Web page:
W3C home > Mailing lists > Public > www-style@w3.org > January 2012

Re: Forums

From: Boris Zbarsky <bzbarsky@MIT.EDU>
Date: Thu, 05 Jan 2012 14:23:19 -0500
Message-ID: <4F05F8A7.3030507@mit.edu>
To: www-style@w3.org
On 1/5/12 2:15 PM, Matthew Wilcox wrote:
> @Boris. I'm not sure that "being online" is a narrow use case...

Following just a few threads is.

> The facts remain that _new users_ are not going to find the existing
> methods of engaging with www-style simple, intuative, or easy to get
> into.

Agreed.

It may well be impossible to find some single system that works well for 
both people who have to spend a lot of time on www-style discussion, 
those who want to make a one-off comment, and those who want to 
participate for the duration of a single thread.  Those are pretty 
different use cases, with very different constraints.  I'm not sure what 
the right approach is to dealing with this.  I _am_ pretty sure that 
prioritizing the latter two use cases at the expense of the former will 
make the job of this working group that much harder.

> My main bug-bear is that I don't want to have to rely on the
> functionality offered by an email client because that ties me to one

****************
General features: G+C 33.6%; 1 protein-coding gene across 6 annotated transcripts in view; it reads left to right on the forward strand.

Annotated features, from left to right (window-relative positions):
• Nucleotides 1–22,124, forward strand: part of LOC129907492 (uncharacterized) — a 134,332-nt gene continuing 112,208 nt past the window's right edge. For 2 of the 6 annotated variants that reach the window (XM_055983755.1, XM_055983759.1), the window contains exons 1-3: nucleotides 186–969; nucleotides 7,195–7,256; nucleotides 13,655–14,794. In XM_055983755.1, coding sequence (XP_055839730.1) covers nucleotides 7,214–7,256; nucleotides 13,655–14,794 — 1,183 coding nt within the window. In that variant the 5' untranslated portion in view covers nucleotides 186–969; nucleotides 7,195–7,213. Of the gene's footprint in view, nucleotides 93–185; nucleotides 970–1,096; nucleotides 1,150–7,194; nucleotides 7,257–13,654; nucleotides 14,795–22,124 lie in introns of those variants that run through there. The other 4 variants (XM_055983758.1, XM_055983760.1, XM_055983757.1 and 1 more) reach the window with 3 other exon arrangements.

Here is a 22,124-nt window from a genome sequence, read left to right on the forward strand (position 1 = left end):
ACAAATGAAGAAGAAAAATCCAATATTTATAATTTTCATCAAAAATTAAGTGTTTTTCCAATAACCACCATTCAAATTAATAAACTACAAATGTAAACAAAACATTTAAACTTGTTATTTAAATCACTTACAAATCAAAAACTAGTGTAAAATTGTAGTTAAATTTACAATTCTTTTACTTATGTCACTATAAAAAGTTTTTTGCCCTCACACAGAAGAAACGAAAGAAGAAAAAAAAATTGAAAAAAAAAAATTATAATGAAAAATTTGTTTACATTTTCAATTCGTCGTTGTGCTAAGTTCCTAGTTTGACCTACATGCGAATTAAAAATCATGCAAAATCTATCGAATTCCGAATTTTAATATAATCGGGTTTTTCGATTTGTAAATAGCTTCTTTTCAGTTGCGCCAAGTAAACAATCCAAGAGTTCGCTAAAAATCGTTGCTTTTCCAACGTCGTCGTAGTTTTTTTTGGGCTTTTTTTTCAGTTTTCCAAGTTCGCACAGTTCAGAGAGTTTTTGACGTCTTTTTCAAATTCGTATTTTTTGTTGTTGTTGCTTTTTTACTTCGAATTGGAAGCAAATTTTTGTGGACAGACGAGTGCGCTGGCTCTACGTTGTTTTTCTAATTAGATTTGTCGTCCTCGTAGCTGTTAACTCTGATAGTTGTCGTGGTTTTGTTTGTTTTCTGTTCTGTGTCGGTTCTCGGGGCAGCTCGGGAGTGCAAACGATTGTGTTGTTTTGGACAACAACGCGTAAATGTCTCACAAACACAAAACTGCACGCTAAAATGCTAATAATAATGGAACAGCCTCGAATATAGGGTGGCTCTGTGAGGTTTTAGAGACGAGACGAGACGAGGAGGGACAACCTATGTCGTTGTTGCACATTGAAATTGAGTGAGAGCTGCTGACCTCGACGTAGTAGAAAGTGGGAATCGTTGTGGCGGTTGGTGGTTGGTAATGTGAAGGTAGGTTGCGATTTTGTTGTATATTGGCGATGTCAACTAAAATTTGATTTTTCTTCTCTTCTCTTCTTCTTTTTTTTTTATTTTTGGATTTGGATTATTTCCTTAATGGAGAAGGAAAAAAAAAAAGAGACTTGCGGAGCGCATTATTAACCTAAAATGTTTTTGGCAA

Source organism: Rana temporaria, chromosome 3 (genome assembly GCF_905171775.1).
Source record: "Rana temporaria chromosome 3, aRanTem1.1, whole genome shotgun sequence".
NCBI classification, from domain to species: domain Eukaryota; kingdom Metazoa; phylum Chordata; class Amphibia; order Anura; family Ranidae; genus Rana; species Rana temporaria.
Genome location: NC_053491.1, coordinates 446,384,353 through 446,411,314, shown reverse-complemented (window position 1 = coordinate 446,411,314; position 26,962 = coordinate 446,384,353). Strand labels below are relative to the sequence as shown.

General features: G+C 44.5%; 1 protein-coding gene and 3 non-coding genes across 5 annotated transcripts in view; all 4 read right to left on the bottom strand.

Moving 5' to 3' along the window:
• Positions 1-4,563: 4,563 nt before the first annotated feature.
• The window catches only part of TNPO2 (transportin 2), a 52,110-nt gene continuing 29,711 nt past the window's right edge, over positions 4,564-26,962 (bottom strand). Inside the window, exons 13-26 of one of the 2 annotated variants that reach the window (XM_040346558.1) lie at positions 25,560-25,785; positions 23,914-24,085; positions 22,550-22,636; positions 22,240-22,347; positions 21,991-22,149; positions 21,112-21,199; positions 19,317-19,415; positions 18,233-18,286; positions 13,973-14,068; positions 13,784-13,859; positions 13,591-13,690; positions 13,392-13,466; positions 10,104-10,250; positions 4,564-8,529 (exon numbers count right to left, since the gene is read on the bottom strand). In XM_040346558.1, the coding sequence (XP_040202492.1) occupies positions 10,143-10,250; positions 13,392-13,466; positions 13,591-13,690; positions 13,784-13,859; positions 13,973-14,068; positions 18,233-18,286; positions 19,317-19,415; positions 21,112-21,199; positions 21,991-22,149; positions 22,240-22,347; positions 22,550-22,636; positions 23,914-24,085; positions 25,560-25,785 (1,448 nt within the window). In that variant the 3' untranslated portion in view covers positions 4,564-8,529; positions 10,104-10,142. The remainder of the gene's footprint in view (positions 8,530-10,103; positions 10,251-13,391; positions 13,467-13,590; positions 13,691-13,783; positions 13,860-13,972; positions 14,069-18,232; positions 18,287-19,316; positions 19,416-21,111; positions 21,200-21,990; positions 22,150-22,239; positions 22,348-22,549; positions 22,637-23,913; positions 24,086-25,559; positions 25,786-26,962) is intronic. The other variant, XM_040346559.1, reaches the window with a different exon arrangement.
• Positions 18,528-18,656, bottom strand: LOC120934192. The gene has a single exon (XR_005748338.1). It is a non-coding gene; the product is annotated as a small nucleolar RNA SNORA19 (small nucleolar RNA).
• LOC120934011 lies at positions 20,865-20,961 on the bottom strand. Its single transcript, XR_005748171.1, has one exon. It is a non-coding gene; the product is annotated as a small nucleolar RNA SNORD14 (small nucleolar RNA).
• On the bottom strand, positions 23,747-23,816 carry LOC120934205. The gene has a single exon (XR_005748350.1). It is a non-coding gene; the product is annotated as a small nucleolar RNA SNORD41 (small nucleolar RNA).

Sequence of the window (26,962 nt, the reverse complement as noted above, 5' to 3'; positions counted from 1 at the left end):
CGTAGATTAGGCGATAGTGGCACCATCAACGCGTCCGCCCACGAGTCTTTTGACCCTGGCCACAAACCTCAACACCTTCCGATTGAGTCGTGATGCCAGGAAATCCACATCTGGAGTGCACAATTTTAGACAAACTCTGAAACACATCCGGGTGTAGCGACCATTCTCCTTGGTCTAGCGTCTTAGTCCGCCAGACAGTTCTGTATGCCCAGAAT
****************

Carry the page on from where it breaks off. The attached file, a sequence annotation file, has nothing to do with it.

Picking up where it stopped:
> machine, one client, at one location.

Er... that depends a lot on your mail account, right?  The above 
certainly doesn't describe my mail account; it's accessible easily from 
all my machines, from a variety of clients, and from any web browser.

In fact, from what I've seen the vast majority of people access their 
mail from their web browser, if we're going to speak in generalities.

> Much like the web we're trying to build for everyone: I think
> priority should go to ease of access and interoperability.

Agreed, but those mean different things for different people.

> Mail doesn't have that.

It does for me.

> Forums do, by their  nature.

Again, for me, they do not.  The simple requirement to create an account 
is a huge barrier already.

-Boris
Received on Thursday, 5 January 2012 19:23:47 GMT

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